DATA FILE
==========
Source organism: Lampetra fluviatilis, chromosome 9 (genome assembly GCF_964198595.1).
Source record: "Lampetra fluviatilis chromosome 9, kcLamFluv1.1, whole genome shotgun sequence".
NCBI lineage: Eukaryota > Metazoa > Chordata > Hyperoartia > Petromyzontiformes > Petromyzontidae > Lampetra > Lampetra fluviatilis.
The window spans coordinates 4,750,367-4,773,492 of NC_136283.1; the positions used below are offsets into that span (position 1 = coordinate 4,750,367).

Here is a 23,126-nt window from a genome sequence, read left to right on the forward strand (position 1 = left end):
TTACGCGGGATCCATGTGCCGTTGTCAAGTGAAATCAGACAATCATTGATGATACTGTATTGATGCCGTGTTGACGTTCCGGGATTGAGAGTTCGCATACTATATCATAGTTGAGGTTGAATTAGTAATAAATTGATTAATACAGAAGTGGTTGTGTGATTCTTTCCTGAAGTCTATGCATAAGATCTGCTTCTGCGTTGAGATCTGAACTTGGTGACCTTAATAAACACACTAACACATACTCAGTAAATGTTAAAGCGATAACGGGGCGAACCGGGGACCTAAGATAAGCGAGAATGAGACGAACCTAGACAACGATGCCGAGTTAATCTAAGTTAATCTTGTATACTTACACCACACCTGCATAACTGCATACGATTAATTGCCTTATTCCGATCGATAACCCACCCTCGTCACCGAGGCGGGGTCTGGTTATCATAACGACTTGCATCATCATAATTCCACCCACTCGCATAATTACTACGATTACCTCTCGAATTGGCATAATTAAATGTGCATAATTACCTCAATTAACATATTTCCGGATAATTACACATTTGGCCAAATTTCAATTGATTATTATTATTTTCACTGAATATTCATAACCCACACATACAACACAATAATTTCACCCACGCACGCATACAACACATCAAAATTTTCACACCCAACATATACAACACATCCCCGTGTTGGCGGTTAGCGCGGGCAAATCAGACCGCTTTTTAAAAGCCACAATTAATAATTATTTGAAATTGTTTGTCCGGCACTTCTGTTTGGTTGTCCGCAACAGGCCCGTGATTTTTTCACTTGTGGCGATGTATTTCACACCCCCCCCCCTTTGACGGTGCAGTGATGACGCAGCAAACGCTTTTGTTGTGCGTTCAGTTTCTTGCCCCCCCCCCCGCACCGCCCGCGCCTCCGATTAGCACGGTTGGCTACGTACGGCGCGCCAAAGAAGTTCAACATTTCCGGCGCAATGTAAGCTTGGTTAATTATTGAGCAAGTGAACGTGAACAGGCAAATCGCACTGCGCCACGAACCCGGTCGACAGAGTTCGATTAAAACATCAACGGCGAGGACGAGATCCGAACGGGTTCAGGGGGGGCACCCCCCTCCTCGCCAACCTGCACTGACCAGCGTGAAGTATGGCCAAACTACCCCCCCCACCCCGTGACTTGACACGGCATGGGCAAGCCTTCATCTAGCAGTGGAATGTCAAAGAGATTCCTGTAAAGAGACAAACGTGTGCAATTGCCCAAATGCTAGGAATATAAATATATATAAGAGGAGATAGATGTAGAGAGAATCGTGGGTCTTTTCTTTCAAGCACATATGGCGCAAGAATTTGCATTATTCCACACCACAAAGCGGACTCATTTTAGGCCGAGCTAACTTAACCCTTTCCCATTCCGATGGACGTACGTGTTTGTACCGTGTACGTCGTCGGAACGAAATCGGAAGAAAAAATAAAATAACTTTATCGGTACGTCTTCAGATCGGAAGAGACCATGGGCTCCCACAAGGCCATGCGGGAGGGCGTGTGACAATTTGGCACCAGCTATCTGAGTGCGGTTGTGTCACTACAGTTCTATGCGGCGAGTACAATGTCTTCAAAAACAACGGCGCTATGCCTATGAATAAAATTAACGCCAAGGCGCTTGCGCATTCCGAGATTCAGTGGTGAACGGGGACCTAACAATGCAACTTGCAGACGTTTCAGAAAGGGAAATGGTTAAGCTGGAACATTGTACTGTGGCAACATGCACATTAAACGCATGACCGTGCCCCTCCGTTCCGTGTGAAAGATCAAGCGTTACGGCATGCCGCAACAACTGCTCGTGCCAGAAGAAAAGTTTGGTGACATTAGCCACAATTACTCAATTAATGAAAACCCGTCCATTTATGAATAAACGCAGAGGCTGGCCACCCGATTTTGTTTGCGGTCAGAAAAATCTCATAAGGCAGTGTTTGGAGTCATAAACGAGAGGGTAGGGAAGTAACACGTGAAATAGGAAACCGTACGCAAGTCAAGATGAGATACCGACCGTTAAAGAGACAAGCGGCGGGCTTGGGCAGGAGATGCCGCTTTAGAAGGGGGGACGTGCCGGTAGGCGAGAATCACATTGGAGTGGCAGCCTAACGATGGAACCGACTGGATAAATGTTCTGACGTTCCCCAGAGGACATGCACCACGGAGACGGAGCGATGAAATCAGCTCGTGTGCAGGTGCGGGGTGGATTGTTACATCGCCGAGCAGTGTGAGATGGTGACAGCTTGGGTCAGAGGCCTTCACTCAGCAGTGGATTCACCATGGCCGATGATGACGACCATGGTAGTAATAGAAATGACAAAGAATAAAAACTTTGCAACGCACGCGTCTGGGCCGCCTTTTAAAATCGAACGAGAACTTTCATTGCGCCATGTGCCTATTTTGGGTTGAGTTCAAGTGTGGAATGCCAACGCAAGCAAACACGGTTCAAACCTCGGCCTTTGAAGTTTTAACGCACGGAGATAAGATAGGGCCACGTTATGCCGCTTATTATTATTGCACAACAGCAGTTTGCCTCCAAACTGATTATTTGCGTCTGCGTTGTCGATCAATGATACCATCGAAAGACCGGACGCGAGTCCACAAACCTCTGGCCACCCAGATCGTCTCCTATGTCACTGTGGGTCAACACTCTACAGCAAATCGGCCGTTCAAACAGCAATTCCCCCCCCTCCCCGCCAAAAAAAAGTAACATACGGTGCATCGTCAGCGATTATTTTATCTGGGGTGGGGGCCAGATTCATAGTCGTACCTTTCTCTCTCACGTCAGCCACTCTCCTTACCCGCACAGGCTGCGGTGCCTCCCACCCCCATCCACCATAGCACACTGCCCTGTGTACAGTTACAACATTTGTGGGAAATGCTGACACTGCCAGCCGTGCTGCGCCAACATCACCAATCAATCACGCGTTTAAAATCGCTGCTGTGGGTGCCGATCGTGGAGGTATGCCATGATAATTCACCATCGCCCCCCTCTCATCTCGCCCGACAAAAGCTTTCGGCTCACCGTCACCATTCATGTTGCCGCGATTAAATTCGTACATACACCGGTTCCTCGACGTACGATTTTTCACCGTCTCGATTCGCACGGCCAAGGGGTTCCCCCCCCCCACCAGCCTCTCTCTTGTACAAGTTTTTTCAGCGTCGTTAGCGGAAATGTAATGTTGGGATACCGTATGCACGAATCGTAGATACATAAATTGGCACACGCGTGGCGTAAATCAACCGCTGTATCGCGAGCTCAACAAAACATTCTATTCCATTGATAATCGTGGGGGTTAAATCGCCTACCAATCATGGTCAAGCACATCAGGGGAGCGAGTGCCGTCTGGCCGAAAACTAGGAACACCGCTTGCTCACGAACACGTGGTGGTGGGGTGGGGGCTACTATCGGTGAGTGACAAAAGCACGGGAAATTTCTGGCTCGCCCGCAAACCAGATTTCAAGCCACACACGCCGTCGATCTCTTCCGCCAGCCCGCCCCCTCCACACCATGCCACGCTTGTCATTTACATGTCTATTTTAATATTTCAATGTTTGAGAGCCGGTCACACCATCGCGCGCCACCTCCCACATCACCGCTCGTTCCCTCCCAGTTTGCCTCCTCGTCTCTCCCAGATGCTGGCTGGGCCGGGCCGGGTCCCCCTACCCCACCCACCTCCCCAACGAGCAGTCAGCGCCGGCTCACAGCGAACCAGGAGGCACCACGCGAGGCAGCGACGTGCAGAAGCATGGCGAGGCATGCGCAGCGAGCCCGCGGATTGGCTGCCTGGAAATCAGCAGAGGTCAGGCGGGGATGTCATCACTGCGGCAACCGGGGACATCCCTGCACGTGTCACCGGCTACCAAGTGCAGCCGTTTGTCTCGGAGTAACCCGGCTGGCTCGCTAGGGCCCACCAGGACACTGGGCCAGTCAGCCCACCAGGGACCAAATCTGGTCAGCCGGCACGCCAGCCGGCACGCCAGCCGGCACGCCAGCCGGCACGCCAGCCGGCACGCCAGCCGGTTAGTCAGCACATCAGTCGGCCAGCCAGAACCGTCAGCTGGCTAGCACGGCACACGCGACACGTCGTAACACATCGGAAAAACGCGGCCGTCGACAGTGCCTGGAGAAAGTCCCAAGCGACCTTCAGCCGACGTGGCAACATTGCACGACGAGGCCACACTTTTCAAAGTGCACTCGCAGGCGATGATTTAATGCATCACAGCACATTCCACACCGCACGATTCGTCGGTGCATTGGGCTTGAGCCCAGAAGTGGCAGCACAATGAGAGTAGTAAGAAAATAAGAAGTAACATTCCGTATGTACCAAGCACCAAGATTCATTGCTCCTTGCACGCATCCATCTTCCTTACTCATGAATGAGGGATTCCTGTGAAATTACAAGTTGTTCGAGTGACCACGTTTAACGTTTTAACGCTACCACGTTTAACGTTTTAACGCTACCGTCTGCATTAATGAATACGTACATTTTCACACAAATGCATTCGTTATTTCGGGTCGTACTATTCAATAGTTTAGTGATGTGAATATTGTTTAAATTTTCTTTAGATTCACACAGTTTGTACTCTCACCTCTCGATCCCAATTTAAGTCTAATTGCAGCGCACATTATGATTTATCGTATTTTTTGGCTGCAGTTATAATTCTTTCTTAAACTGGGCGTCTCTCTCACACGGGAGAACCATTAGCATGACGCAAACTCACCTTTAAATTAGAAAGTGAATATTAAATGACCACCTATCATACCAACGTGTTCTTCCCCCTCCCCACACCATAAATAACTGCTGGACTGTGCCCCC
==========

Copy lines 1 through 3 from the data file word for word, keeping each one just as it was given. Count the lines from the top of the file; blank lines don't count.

Source organism: Lampetra fluviatilis, chromosome 9 (genome assembly GCF_964198595.1).
Source record: "Lampetra fluviatilis chromosome 9, kcLamFluv1.1, whole genome shotgun sequence".
NCBI lineage: Eukaryota > Metazoa > Chordata > Hyperoartia > Petromyzontiformes > Petromyzontidae > Lampetra > Lampetra fluviatilis.